If you are one of the shoppers who breezes past the organic section of your local grocery, opting for crisper, fresher looking produce at a cheaper price, you are not alone.
Yet organic food, once the domain of ‘hippies’ and other edgy groups, is slowly drawing in more and more consumers. Despite the claim that organic is not necessarily more nutritious, (and certainly costs more than conventionally produced food), consumption of organic produce is skyrocketing.
The main attraction in many cases, is a desire for optimum health—that feeling of energized well-being and vitality we all strive for. Unfortunately it’s a state often disturbed by allergies and food intolerances, a weakened immune system, and a vague, hard-to-pinpoint awareness of feeling “not quite right”. We know now that toxins exist in our food, enter our environment and remain in our bodies for years. And it’s increasingly harder to ignore studies (Is Buying Organic Worth It? Columbia University, May 31, 2013) that say that the presence of pesticide residue is five times higher in conventional food than in organic food (38% versus 7%).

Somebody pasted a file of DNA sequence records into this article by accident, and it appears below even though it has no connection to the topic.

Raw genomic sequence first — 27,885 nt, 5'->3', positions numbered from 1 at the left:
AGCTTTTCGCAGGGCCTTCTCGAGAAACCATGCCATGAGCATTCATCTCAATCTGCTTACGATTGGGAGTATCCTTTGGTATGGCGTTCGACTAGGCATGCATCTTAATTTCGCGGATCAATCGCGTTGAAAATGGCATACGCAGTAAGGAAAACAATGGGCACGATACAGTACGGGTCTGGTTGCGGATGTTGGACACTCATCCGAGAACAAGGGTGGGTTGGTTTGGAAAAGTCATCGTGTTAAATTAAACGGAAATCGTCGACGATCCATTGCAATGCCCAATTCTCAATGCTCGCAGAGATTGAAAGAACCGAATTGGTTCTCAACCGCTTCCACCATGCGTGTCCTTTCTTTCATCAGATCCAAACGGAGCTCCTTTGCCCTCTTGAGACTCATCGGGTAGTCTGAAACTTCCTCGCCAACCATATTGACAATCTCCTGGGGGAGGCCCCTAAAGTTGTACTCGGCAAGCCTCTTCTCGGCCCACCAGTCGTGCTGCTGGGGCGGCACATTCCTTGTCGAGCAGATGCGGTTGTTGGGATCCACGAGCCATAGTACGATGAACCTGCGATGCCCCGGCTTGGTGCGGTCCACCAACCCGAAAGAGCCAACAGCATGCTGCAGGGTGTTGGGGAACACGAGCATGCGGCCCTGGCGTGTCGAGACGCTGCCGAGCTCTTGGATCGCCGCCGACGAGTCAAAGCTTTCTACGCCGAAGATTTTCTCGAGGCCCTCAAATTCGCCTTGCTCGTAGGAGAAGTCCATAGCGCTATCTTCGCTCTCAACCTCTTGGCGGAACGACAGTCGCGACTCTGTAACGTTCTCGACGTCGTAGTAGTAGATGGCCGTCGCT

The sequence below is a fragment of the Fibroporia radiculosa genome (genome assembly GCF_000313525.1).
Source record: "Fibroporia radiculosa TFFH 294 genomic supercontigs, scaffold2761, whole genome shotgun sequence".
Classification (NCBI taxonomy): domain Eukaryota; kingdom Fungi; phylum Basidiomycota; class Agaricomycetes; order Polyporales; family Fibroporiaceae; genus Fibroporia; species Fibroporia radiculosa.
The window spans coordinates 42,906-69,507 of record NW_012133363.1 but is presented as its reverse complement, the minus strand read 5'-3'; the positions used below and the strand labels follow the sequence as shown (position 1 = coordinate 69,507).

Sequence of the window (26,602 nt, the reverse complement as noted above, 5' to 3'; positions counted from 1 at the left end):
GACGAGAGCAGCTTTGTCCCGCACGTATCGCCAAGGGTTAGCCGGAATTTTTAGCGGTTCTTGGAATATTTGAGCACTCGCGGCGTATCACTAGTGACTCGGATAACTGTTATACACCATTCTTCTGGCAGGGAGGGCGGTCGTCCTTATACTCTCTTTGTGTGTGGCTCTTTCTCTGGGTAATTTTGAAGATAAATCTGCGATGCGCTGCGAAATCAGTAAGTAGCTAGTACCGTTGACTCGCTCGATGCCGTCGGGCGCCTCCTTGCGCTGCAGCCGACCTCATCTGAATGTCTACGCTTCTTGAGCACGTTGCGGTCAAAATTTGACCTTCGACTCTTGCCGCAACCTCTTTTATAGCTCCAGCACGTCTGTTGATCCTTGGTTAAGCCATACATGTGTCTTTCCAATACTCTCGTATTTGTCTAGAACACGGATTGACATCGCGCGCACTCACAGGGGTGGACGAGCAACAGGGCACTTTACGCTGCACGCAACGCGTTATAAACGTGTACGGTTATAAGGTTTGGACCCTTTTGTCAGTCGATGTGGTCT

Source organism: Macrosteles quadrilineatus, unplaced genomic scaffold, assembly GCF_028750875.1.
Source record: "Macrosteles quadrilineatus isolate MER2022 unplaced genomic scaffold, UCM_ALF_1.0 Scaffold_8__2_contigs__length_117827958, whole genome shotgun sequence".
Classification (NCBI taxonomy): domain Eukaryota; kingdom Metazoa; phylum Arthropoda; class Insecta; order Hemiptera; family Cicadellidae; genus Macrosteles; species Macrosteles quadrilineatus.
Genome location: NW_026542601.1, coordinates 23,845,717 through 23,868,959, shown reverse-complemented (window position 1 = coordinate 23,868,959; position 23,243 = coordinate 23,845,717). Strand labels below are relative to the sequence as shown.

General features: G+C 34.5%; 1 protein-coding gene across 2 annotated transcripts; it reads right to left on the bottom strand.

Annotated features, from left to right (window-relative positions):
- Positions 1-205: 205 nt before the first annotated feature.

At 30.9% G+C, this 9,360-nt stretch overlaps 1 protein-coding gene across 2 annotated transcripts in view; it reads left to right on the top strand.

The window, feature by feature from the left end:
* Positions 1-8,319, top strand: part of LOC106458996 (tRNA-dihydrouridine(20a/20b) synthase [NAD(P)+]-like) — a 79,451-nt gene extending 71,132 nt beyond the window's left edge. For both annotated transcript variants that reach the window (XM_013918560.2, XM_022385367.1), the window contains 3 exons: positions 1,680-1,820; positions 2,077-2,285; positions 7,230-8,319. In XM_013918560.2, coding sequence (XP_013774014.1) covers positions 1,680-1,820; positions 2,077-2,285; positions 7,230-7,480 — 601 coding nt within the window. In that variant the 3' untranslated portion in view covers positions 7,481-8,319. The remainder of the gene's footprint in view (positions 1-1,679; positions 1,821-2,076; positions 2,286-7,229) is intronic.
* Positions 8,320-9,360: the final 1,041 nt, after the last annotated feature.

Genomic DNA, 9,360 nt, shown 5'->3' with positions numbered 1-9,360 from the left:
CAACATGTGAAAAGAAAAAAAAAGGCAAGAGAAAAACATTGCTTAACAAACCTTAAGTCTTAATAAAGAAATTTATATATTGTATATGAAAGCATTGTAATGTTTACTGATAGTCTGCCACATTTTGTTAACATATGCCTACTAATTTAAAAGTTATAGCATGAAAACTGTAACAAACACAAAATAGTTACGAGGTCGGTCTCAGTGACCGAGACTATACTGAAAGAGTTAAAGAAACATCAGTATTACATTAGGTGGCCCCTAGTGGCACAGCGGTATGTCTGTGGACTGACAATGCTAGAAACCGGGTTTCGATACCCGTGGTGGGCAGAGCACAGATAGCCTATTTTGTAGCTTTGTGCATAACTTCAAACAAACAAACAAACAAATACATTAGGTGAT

Ask any Millennial what they’ll live on when they retire, and they’ll look at you with a blank stare. First off, they are young (oldest are 35), so age 65 seems a lifetime away. Secondly, most of them are occupied with just getting by, an outcome of living in the gig economy, in which saving is unlikely. And we (the Silent generation and older Boomers), were like that too—someone out there would look out for us, things would turn out. Furthermore, most of them are convinced that retirement with a pension is a thing of the past.
With its promise of lifting people out of poverty and ending the need for food banks, the Guaranteed Basic Income (GBI) sounds radical, and even subversive, an invitation to create a shiftless, dependent population—but it may be an idea whose time has come.
This is not a new thought—Thomas Moore wrote about it in Utopia, (published in 1516), in which he explored some of the problems of society. Observing the stern measures that were being taken against thieves, and recalling a conversation with John Morton, the Archbishop of Canterbury, he wrote:
I have a cliff garden. Yes, it is exactly that—a garden perched on a cliff, 30 or so feet above a quiet street bordering the harbor.
I don’t own the garden. That would be impossible, given that I live in a condo. How it came about is a long story, but I’ll give you the short version.
Several years ago, our six story 25 year old building was restored, resulting in piles of building debris everywhere, and a general disturbance of the grounds.
The strip along the outside of our ground floor condo was an eyesore, and since no one came forward with a solution, I offered to clean it up. I’ve had lots of gardening experience, so I felt confident in starting this project.